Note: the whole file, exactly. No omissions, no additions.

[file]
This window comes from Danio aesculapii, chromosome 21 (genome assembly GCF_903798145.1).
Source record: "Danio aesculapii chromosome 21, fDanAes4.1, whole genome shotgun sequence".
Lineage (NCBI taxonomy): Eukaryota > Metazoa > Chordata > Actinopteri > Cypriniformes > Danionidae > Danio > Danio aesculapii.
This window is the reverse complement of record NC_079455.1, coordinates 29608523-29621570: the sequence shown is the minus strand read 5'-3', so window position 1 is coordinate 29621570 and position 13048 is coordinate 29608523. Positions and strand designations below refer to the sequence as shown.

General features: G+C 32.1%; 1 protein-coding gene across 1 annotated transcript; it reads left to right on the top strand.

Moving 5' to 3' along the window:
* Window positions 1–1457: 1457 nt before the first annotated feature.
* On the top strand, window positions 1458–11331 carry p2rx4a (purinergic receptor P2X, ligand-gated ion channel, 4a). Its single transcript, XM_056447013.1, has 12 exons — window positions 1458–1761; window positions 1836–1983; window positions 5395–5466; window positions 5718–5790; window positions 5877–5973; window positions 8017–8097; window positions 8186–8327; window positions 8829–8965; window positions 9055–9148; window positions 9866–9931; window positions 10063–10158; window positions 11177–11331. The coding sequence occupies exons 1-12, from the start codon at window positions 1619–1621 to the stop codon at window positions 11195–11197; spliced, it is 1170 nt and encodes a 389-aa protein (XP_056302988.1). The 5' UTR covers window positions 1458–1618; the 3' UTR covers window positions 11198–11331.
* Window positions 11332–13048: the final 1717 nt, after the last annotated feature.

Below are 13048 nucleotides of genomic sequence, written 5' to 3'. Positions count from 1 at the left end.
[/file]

This window comes from Danio aesculapii, chromosome 21 (genome assembly GCF_903798145.1).
Source record: "Danio aesculapii chromosome 21, fDanAes4.1, whole genome shotgun sequence".
Lineage (NCBI taxonomy): Eukaryota > Metazoa > Chordata > Actinopteri > Cypriniformes > Danionidae > Danio > Danio aesculapii.
This window is the reverse complement of record NC_079455.1, coordinates 29608523-29621570: the sequence shown is the minus strand read 5'-3', so window position 1 is coordinate 29621570 and position 13048 is coordinate 29608523. Positions and strand designations below refer to the sequence as shown.

General features: G+C 32.1%; 1 protein-coding gene across 1 annotated transcript; it reads left to right on the top strand.

Moving 5' to 3' along the window:
* Window positions 1–1457: 1457 nt before the first annotated feature.
* On the top strand, window positions 1458–11331 carry p2rx4a (purinergic receptor P2X, ligand-gated ion channel, 4a). Its single transcript, XM_056447013.1, has 12 exons — window positions 1458–1761; window positions 1836–1983; window positions 5395–5466; window positions 5718–5790; window positions 5877–5973; window positions 8017–8097; window positions 8186–8327; window positions 8829–8965; window positions 9055–9148; window positions 9866–9931; window positions 10063–10158; window positions 11177–11331. The coding sequence occupies exons 1-12, from the start codon at window positions 1619–1621 to the stop codon at window positions 11195–11197; spliced, it is 1170 nt and encodes a 389-aa protein (XP_056302988.1). The 5' UTR covers window positions 1458–1618; the 3' UTR covers window positions 11198–11331.
* Window positions 11332–13048: the final 1717 nt, after the last annotated feature.

Below are 13048 nucleotides of genomic sequence, written 5' to 3'. Positions count from 1 at the left end.